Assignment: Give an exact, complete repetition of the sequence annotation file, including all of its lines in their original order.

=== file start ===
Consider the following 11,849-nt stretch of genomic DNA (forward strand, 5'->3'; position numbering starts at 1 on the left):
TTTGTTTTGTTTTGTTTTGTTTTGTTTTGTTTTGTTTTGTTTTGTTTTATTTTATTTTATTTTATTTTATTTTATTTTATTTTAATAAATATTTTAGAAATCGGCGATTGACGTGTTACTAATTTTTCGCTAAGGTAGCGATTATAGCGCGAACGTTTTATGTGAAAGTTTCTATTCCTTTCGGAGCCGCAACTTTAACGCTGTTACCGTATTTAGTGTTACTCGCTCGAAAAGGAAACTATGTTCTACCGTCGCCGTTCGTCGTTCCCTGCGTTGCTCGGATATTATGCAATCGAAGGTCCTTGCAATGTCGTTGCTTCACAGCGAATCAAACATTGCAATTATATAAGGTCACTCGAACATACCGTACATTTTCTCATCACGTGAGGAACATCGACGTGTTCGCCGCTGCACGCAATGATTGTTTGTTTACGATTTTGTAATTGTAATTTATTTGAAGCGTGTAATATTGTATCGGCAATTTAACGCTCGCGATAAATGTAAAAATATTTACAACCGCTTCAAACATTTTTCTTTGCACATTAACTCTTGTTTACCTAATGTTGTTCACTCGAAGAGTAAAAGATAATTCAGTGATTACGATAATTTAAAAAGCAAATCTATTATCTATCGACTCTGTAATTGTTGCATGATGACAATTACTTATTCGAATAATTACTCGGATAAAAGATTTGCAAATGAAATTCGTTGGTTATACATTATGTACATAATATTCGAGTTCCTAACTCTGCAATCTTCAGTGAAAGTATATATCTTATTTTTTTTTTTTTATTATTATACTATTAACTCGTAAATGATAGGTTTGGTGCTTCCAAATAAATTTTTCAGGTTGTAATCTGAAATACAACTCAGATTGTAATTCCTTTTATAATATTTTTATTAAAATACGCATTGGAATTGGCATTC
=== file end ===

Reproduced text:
Consider the following 11,849-nt stretch of genomic DNA (forward strand, 5'->3'; position numbering starts at 1 on the left):
TTTGTTTTGTTTTGTTTTGTTTTGTTTTGTTTTGTTTTGTTTTGTTTTATTTTATTTTATTTTATTTTATTTTATTTTATTTTAATAAATATTTTAGAAATCGGCGATTGACGTGTTACTAATTTTTCGCTAAGGTAGCGATTATAGCGCGAACGTTTTATGTGAAAGTTTCTATTCCTTTCGGAGCCGCAACTTTAACGCTGTTACCGTATTTAGTGTTACTCGCTCGAAAAGGAAACTATGTTCTACCGTCGCCGTTCGTCGTTCCCTGCGTTGCTCGGATATTATGCAATCGAAGGTCCTTGCAATGTCGTTGCTTCACAGCGAATCAAACATTGCAATTATATAAGGTCACTCGAACATACCGTACATTTTCTCATCACGTGAGGAACATCGACGTGTTCGCCGCTGCACGCAATGATTGTTTGTTTACGATTTTGTAATTGTAATTTATTTGAAGCGTGTAATATTGTATCGGCAATTTAACGCTCGCGATAAATGTAAAAATATTTACAACCGCTTCAAACATTTTTCTTTGCACATTAACTCTTGTTTACCTAATGTTGTTCACTCGAAGAGTAAAAGATAATTCAGTGATTACGATAATTTAAAAAGCAAATCTATTATCTATCGACTCTGTAATTGTTGCATGATGACAATTACTTATTCGAATAATTACTCGGATAAAAGATTTGCAAATGAAATTCGTTGGTTATACATTATGTACATAATATTCGAGTTCCTAACTCTGCAATCTTCAGTGAAAGTATATATCTTATTTTTTTTTTTTTATTATTATACTATTAACTCGTAAATGATAGGTTTGGTGCTTCCAAATAAATTTTTCAGGTTGTAATCTGAAATACAACTCAGATTGTAATTCCTTTTATAATATTTTTATTAAAATACGCATTGGAATTGGCATTC